Around 26-27 years back when I was living in Kolkata (then Calcutta), I happened to read a small news-shaped article in the English newspaper – The Statesman which was titled as – ‘Ardh-Rathi Karna Died, The Caste-System Still Survives’. The article was regarding the discriminatory caste-system prevailing in India for centuries and the title indicated to the same discrimination meted out to the great warrior as well as the great donor – Karna of the Indian epic – Mahabharat. More than two decades have passed but I have not been able to forget that assertion that made the title of that article. While evaluating the warriors of the side of Kauravas, the grandfather of both the warring sides – Bheeshma termed Karna as Ardh-Rathi (half-warrior) while comparing him to his peers most of whom were termed as Maharathi or great warriors. Karna felt so humiliated by that assessment that he vowed to abstain from participating in the war until Bheeshma fell in the same. Why was Karna humiliated that way ? Simply because he belonged to a lower caste in the social strata. Has the situation changed ? No. Despite the society-breaking reservation system and the political might and muscular might of certain such castes, the situation is more or less the same even today.
Around one year after reading that article, in February 1991, I happened to visit Kalline Tea Estate in the Lower Assam region (Cachar district of Assam) as a member of the audit team (such audits form a part of the curriculum in the Chartered Accountancy course). Since the company (Jayshree Tea & Industries Ltd.) had not made any guest-houses in certain of such tea-gardens, the auditors were stationed in the residences of the officers of the company. I was made to stay in the house of Mr. Arun Chaturvedi. Since Mr. Chaturvedi’s wife was fond of literature, she had developed something like a library in the house. Being a book worm, I started reading the different Hindi books available there. Among them, I happened to read a very good book – Karna Ki Aatmakatha (the autobiography of Karna) penned by Manu Sharma. The book engrossed me right from the word ‘go’ and when I finished with that, I could visualize the personality, the frustration, the loneliness, the long-life misfortune and the painful destiny of the great warrior of Mahabharat while feeling sorry for him in my heart.Karna Ki Aatmakatha, true to its title, is the life-story of Karna narrated in an autobiographical way to explain how he perceived and analyzed his life and the approach of the world towards him. Misfortune was another name for his life. Just after being born, his mother (Kunti) put him in a box and passed the same in a river. Why ? Because he was not born out of wedlock. Got by a couple of lower caste (charioteer), he grew up like a commoner but he could not get formal education because of the Braahminic system prevailing, no guru was ready to accept him as his student. His abilities in the field of using weapons were also not counted because everybody seemed to be looking at him by wearing the goggles of the caste system in which the caste and the class counted more than the genius of the individual. He was mocked and taunted by Bheem even when he had saved his life. The height of ungratefulness ! Gradually he came to know that he’s not the son of his fostering parents but whose son he was then ? A big mystery it was for him.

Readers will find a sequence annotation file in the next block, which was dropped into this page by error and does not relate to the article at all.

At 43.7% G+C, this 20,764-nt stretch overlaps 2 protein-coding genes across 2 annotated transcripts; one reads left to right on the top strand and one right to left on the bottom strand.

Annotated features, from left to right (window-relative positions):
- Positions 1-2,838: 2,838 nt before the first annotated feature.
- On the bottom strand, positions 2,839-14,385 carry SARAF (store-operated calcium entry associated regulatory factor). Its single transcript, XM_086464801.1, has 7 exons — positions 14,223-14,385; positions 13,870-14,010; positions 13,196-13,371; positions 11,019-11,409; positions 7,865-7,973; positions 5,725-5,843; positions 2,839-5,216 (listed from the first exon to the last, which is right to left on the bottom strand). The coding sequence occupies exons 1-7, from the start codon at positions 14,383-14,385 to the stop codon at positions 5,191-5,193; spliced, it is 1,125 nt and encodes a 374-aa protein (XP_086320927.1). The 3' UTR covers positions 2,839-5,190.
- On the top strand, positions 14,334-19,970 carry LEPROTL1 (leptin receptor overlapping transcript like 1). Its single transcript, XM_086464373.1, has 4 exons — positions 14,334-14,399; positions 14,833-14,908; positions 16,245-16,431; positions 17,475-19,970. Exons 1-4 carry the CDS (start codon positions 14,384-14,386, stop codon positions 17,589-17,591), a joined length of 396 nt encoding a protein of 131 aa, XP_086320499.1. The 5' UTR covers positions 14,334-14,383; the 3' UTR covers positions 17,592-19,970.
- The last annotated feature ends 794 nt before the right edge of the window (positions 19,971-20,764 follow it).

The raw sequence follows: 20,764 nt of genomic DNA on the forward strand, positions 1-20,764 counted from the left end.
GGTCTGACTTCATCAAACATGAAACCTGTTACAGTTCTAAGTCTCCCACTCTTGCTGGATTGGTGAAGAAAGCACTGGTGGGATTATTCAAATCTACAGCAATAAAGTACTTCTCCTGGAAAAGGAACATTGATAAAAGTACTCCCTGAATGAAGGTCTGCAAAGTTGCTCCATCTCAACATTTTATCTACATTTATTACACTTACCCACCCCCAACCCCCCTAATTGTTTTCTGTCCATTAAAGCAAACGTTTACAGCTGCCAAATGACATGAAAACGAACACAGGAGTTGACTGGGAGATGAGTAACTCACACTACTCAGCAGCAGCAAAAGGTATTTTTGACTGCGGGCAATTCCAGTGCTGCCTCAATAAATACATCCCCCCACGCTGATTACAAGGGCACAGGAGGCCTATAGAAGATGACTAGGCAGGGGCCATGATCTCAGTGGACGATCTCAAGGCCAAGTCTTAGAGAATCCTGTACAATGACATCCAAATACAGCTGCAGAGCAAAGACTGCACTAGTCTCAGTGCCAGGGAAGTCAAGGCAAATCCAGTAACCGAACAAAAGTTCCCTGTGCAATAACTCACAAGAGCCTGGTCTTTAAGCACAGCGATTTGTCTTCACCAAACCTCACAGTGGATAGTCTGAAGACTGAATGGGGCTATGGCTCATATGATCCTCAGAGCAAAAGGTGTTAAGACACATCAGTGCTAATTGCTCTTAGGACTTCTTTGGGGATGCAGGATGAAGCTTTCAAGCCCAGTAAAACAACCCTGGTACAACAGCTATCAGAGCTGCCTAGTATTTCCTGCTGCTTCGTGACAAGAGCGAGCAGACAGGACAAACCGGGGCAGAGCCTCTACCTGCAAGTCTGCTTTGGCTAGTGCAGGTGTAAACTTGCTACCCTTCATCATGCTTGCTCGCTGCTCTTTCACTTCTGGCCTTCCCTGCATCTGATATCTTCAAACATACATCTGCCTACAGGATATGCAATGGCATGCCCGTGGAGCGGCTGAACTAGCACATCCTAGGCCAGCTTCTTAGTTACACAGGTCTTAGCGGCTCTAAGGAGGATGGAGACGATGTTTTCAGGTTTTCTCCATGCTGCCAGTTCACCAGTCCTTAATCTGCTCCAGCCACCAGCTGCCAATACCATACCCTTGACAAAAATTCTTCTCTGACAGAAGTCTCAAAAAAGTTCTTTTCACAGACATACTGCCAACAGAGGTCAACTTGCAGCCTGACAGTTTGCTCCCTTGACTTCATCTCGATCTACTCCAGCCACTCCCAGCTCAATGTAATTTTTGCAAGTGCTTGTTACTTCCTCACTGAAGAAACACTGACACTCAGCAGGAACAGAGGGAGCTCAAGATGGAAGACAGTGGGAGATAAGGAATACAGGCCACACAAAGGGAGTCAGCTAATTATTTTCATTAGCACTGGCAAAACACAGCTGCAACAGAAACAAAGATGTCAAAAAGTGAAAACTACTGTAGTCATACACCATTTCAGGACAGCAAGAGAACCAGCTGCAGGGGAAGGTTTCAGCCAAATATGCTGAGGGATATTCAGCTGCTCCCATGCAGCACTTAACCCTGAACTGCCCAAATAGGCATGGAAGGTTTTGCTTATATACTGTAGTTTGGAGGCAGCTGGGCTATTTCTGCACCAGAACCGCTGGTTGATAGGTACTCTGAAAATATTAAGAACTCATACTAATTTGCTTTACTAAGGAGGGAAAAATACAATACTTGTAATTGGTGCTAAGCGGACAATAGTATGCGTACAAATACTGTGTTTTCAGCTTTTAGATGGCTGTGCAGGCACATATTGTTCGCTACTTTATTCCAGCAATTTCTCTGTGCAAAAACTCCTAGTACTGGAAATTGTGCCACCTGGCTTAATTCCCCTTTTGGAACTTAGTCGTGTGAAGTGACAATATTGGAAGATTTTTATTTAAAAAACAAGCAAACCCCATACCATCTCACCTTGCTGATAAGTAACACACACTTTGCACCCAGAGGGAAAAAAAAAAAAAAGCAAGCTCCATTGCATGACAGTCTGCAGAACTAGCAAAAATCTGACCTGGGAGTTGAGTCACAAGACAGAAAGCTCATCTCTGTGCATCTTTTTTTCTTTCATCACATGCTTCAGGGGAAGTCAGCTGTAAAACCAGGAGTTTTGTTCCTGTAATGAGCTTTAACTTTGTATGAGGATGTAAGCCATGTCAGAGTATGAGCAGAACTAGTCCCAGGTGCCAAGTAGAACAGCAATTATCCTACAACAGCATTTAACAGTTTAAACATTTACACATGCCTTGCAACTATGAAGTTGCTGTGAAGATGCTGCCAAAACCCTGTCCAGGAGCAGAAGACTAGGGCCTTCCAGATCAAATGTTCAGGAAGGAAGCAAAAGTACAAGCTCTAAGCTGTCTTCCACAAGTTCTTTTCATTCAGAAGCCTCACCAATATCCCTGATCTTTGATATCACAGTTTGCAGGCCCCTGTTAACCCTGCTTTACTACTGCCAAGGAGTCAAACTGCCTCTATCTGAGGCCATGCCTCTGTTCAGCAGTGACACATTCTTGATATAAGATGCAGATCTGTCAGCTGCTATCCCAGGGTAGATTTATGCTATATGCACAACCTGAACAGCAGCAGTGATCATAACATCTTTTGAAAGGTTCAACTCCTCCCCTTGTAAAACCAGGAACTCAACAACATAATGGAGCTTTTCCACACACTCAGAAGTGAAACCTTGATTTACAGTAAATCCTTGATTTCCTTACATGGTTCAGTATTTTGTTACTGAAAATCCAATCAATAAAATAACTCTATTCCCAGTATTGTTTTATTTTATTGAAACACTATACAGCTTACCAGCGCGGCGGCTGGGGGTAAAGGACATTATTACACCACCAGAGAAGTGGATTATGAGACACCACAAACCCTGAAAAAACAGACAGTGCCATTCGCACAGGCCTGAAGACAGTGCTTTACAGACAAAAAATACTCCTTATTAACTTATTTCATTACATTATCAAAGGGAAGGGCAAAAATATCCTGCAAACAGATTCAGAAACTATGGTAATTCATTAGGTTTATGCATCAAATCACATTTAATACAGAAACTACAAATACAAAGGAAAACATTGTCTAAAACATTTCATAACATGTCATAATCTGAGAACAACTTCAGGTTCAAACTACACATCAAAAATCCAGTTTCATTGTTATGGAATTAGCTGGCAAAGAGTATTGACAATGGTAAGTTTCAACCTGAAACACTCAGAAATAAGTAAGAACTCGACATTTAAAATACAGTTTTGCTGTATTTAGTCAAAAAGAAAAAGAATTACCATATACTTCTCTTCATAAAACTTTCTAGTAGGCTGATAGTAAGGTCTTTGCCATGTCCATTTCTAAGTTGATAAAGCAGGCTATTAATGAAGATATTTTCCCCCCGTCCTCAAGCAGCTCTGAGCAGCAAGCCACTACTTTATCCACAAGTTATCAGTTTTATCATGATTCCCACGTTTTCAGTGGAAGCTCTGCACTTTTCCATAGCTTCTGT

He got some education from Guru Kaushik as the ‘leftover’ of his formal students (the children of the royal families and the Braahmins) and he learnt the art of using different weapons from Parashuraam by lying to him that he had royal blood in his veins. Continuous scoffs, taunts and humiliations kept on accumulating within him as he passed his time under the affection of his fostering parents and the innocent love of a girl – Maala.
And one day, someone of royal lineage gave him the treatment of equal status. Something he had always starved for. This person was Duryodhana, the son of the blind ruler of the kingdom of Hastinapur who wanted to be the king but was getting stiff competition from his cousins called Paandavas. Karna got involved in the politics of the palace out of his gratitude for Duryodhana who made him the ruler of the state of Ang. This gratitude led him to stand by Duryodhana through thick and thin irrespective of whether he was right or wrong at a particular point of time. But the caste factor did not leave him. He was humiliated on this ground in the Swayamvara (a ceremony in which a princess chose her groom out of the available candidates on the basis of her liking or some condition or contest attached to that) of Draupadi. He was all set to win the Swayamvara when Draupadi referred to his lower caste and refused to marry him even if he would meet the condition of the Swayamvara.